13. King Solomon gave unto the queen of Sheba all her desire, whatsoever she asked, beside--that is, Solomon not only gave his illustrious guest all the insight and information she wanted; but, according to the Oriental fashion, he gave her ample remuneration for the presents she had brought.

1 Kings 10:14-29 . HIS RICHES.

14, 15. Now the weight of gold that came to Solomon in one year--six hundred sixty-six talents, equal to about $20,000,000. The sources whence this was derived are not mentioned; nor was it the full amount of his revenue; for this was "Beside that he had of the merchantmen, and of the traffic of the spice merchants, and of all the kings of Arabia, and of the governors of the country." The great encouragement he gave to commerce was the means of enriching his royal treasury. By the fortifications which he erected in various parts of his kingdom, (particularly at such places as Thapsacus, one of the passages of Euphrates, and at Tadmot, in the Syrian desert), he gave complete security to the caravan trade from the depredations of the Arab marauders; and it was reasonable that, in return for this protection, he should exact a certain toll or duty for the importation of foreign goods. A considerable revenue, too, would arise from the use of the store cities and khans he built; and it is not improbable that those cities were emporia, where the caravan merchants unloaded their bales of spices and other commodities and sold them to the king's factors, who, according to the modern practice in the East, retailed them in the Western markets at a profit. "The revenue derived from the tributary kings and from the governors of the country" must have consisted in the tribute which all inferior magistrates periodically bring to their sovereigns in the East, in the shape of presents of the produce of their respective provinces.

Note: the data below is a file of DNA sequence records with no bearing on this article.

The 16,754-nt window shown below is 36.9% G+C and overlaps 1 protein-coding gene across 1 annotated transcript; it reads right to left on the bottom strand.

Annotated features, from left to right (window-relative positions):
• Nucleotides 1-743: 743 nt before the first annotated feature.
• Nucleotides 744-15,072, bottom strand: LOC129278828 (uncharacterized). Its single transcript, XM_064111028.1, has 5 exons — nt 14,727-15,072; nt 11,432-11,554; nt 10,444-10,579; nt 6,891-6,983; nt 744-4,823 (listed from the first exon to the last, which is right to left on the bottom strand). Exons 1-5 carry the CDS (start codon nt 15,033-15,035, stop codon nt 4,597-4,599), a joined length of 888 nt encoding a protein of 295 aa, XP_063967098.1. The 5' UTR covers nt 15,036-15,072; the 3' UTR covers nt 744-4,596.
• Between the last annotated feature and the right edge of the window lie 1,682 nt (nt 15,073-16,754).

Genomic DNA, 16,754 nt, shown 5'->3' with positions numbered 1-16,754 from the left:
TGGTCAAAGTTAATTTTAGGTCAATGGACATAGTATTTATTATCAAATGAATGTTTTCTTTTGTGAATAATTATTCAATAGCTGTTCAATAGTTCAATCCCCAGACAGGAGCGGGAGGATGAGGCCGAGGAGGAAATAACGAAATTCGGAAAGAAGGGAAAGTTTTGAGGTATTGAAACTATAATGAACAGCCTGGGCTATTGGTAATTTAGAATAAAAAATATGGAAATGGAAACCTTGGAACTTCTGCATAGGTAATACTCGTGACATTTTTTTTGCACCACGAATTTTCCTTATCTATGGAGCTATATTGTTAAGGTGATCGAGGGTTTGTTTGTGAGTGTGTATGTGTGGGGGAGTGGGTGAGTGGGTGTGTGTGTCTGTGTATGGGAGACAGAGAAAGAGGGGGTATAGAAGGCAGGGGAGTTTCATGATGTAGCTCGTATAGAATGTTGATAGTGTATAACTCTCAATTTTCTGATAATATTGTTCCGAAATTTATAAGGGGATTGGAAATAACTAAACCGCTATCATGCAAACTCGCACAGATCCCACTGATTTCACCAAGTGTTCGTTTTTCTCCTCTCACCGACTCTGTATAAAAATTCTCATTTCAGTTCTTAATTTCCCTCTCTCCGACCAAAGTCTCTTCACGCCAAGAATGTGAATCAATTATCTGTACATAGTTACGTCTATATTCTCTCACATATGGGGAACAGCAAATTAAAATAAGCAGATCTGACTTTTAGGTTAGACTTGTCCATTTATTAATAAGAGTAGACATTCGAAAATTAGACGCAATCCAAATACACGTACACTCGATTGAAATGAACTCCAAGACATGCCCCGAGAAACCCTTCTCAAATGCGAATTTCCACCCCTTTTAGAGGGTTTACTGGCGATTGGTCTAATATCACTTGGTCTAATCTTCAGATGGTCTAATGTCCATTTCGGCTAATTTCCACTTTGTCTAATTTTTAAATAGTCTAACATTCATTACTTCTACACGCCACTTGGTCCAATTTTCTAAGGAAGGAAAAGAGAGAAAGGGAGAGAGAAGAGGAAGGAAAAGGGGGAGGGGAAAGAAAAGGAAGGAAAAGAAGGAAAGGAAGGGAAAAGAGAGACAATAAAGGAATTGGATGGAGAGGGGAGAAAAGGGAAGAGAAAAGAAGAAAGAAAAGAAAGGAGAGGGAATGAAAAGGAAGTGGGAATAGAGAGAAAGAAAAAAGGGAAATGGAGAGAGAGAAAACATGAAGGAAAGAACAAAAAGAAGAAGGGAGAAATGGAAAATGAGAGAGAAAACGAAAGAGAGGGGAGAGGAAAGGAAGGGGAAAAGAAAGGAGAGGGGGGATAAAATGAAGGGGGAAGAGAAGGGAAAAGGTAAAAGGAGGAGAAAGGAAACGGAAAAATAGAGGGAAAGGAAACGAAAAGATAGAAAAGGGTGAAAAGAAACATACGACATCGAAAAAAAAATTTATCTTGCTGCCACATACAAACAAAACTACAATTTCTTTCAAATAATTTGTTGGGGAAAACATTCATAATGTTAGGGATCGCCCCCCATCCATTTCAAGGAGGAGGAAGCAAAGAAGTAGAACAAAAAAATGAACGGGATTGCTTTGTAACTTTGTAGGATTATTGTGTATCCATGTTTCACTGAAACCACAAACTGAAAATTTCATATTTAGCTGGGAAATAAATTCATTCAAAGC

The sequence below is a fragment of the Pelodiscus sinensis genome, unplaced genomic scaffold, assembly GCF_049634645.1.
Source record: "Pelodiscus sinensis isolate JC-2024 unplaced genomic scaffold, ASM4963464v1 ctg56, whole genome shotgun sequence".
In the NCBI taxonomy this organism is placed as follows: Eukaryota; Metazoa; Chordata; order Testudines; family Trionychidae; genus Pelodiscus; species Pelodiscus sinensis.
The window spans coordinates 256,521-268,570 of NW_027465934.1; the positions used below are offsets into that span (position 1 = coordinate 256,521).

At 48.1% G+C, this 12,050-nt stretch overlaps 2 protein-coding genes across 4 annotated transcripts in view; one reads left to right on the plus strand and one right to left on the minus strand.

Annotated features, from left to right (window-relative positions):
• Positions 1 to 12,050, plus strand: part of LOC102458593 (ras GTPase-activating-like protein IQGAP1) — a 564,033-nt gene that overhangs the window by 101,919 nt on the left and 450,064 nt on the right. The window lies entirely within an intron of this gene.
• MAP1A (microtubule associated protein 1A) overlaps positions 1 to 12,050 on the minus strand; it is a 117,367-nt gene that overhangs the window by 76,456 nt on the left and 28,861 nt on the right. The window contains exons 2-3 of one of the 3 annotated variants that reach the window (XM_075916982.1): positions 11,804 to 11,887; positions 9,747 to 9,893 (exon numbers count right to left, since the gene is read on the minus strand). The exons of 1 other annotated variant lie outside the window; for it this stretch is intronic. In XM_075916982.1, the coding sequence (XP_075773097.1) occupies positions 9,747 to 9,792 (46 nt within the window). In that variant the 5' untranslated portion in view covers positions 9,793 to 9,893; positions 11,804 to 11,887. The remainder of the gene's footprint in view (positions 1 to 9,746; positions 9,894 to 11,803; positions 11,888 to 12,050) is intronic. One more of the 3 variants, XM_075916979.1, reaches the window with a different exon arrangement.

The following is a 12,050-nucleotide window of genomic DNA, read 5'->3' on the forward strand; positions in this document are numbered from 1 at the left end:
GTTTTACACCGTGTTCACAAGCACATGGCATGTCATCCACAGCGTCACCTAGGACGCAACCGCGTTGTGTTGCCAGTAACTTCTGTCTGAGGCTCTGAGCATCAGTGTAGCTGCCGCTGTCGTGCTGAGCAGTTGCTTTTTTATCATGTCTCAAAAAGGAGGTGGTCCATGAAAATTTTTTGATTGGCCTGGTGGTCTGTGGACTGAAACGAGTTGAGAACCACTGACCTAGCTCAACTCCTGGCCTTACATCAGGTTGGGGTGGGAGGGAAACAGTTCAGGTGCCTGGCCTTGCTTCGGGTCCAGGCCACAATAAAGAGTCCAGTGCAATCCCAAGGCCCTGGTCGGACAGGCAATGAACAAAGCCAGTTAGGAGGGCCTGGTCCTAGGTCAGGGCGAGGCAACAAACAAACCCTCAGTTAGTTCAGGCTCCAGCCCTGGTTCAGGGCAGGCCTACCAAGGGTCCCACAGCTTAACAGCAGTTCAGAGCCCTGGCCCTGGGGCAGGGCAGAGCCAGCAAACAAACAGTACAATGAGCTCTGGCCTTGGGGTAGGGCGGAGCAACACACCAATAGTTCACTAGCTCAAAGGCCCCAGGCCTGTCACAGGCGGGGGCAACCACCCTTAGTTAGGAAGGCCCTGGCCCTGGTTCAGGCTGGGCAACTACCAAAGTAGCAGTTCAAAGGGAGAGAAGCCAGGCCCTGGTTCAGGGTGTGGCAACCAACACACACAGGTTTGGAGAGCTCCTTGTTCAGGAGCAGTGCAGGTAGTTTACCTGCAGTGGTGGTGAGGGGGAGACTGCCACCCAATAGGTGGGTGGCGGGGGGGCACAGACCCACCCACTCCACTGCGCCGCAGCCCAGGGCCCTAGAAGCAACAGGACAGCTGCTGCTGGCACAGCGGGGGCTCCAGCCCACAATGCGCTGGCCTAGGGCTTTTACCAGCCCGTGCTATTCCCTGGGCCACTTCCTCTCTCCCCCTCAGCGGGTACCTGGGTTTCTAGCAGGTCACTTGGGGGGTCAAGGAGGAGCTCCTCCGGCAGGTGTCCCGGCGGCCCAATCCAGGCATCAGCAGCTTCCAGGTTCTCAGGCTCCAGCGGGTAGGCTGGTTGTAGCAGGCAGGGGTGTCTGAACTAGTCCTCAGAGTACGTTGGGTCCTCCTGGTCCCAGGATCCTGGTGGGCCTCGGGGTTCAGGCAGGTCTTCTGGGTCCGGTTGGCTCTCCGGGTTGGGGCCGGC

16, 17. two hundred targets, six hundred shekels--These defensive arms were anciently made of wood and covered with leather; those were covered with fine gold. $6,000 worth of gold was used in the gilding of each target--$1800 for each shield. They were intended for the state armory of the palace (see 1 Kings 14:26 ).

18-26. a great throne of ivory--It seems to have been made not of solid ivory, but veneered. It was in the form of an armchair, with a carved back. The ascent to it was by six steps, on each of which stood lions, in place of a railing--while a lion, probably of gilt metal, stood at each side, which, we may suppose from the analogy of other Oriental thrones, supported a canopy. A golden footstool is mentioned ( 2 Chronicles 9:18 ) as attached to this throne, whose magnificence is described as unrivalled.

22. a navy of Tharshish--Tartessus in Spain. There gold, and especially silver, was obtained, anciently, in so great abundance that it was nothing accounted of in the days of Solomon. But "Tarshish" came to be a general term for the West ( Jonah 1:3 ).
at sea--on the Mediterranean.
once in three years--that is, every third year. Without the mariner's compass they had to coast along the shore. The ivory, apes, and peacocks might have been purchased, on the outward or homeward voyage, on the north coast of Africa, where the animals were to be found. They were particularized, probably as being the rarest articles on board.